Do Rivers Have Rights?

Dec 4th, 2013 | By | Category: Environment/Sustainability

By Suzanne York,

For a river that is as venerated as the Ganges River (known as Ganga to Indians), it comes as a shock when people hear how polluted and imperiled the waterway is today.

Roughly 3 billion liters of sewage is dumped into the river every day, and there is further contamination of the Ganges from solid waste, agricultural run-off, religious waste, and decomposing animals (which includes humans).

The United Nations has declared the Ganges as one of the world’s fastest and most threatened rivers, and the entire Ganges River Basin is under threat.  The Ganges and its tributaries support almost 500 million people, irrigate one-third of India’s land and account for 25% of the country’s water resources.

Ganges River at Rishikesh, Uttarkhand

Promoting a Rights-based Approach

This past November Global Exchange, a human rights organization based in San Francisco, CA, organized a rights of nature study tour to India that included a visit to Ganga Action Parivar, an Indian NGO working to restore and protect the Ganges River.

According to Shannon Biggs from Global Exchange, recognizing that nature has rights is a potentially powerful tool for protecting the planet.  Rather than treating nature as property, Rights of Nature acknowledges that nature in all its life forms has the right to “exist, persist, maintain and regenerate its vital cycle.”  It is a movement to turn the unsustainable system of globalized economic growth on its head in favor of people and the planet.

India, with a population of over 1.2 billion people (much of it rapidly urbanizing, and yet still grappling with tremendous poverty) and a developing economy, is in many ways ground zero for how society can “develop” with a focus on human rights and the environment.   Climate change, pollution, loss of biodiversity, gender inequality, inequity, industrial agriculture and more pose threats to not just Indians, but all of us.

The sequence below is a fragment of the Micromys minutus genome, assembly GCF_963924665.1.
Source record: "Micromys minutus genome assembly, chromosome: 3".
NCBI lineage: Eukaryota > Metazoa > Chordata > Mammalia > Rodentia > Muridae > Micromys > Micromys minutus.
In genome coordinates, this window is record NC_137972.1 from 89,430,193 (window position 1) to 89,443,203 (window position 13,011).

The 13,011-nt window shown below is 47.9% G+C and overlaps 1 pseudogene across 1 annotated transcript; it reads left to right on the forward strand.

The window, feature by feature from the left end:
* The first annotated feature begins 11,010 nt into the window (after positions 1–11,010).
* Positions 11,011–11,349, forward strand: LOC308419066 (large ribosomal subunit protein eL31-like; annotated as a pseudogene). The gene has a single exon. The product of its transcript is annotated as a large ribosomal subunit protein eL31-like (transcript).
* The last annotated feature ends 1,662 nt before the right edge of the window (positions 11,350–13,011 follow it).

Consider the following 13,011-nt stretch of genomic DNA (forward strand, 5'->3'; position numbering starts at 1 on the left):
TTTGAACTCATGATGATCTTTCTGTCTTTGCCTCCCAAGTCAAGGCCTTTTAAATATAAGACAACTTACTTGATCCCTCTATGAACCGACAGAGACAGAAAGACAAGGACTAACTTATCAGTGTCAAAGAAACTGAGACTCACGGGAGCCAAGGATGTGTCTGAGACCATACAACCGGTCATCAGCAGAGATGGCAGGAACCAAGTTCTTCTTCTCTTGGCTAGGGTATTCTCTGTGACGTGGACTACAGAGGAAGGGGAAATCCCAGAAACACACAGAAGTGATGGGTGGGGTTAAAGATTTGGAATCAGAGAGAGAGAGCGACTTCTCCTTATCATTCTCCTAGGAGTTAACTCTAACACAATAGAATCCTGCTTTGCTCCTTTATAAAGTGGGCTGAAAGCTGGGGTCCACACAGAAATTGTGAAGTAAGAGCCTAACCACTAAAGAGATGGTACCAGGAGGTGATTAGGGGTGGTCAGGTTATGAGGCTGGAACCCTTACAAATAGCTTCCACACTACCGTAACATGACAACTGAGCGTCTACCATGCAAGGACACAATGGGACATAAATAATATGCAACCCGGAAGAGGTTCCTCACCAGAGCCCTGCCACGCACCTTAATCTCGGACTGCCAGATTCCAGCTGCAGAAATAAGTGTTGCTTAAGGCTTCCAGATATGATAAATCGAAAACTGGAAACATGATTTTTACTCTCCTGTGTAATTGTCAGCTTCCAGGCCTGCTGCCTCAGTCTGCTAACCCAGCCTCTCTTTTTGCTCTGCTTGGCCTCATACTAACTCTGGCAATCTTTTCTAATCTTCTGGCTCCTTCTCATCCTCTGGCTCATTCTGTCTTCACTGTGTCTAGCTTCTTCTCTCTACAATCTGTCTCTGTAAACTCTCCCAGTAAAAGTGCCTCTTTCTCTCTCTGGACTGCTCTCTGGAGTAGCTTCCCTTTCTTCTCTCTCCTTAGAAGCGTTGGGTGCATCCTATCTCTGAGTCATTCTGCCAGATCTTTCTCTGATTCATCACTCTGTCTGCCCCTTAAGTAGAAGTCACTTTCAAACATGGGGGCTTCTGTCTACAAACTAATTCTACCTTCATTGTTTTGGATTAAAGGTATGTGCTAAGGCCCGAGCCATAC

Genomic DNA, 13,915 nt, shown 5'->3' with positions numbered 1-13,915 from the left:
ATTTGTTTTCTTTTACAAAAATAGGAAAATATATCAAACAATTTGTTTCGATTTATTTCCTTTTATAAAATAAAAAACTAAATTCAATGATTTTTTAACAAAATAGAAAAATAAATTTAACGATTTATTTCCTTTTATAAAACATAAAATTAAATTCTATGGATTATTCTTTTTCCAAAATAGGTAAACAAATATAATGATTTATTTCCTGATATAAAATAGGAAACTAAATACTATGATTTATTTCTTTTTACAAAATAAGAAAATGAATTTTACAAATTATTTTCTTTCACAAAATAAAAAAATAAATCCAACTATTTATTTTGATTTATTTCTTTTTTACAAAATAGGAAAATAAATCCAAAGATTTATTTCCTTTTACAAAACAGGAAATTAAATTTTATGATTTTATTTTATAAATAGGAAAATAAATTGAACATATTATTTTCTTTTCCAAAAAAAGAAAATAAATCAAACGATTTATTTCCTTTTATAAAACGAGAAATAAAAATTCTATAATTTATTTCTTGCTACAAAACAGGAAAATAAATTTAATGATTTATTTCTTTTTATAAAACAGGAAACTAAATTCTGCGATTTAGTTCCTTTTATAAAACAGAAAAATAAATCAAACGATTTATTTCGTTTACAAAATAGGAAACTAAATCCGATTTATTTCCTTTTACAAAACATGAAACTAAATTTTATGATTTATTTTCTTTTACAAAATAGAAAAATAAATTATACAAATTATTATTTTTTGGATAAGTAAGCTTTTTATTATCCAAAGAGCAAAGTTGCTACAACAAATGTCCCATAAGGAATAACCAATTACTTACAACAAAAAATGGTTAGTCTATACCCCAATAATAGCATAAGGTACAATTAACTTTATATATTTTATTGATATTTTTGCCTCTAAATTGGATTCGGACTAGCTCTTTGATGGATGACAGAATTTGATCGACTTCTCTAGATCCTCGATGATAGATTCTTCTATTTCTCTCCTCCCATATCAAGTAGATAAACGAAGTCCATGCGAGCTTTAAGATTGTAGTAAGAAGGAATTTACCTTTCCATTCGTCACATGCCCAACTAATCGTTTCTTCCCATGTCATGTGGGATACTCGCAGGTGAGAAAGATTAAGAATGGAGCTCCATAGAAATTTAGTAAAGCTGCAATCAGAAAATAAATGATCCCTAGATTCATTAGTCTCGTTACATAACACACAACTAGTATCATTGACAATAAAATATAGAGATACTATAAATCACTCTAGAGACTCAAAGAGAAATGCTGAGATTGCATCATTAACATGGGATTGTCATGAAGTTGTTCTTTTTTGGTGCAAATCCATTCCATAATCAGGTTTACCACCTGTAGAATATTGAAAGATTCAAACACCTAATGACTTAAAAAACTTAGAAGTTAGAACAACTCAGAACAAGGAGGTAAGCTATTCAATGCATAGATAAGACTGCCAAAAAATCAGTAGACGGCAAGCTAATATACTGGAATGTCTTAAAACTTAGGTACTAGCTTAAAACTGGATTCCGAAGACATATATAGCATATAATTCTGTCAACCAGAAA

The rights of nature concept offers a rights-based approach to protect what is truly valuable in today’s world – nature and people – and a path to build a healthy planet for now and for future generations.

Ganga Lifeline

India and international organizations are spending large amounts of money to clean up its polluted rivers, but thus far not much has happened.  It is time to implement sustainable and forward-thinking actions to protect the Ganges and all of India’s rivers.

In 2012, the Whanganui River in New Zealand was given “legal standing and an independent voice” under an agreement to settle the historical claims of the Whanganui Iwi indigenous people.

The National Ganga Rights Movement is a coalition calling for a National Ganga Rights Act which would, among other things, establish, secure, and defend the inalienable and inherent rights of the Ganga River, its tributaries, and watershed, and the rights of the people of India to a healthy, thriving river basin.  And, it “establishes the rights of the people of India and their governments to defend and enforce the rights of the Ganga.”

Specifically, the proposed legislation would:

• Establish the basin’s right to exist, thrive, regenerate, and evolve;
• Establish the rights of the people, as well as other ecosystems and natural communities, to a healthy river basin;
• Provide that any activity that interferes with the basin’s rights is prohibited;
• Provide that any damages that may be awarded for violations of the basin’s rights are to be awarded for the purpose of, and in the amount necessary to, restore the ecosystem to its pre-damaged state;
• Establish enforcement mechanisms to protect and defend the basin’s rights, including establishing governmental offices responsible for defending those rights; and
• Empower people, communities, civil society, and governments within India to protect and defend the basin’s rights.

The Ganges Rights movement is bringing together a variety of people and organizations to raise awareness and to empower communities to protect the river and promote sustainable solutions.

This is just a taste of the work being undertaken to protect the Ganges.  Stay tuned for more on solutions Ganga Action Parivar and others are proposing.


Suzanne York is Senior Writer with the Institute for Population Studies and was in India with Global Exchange in November 2013.

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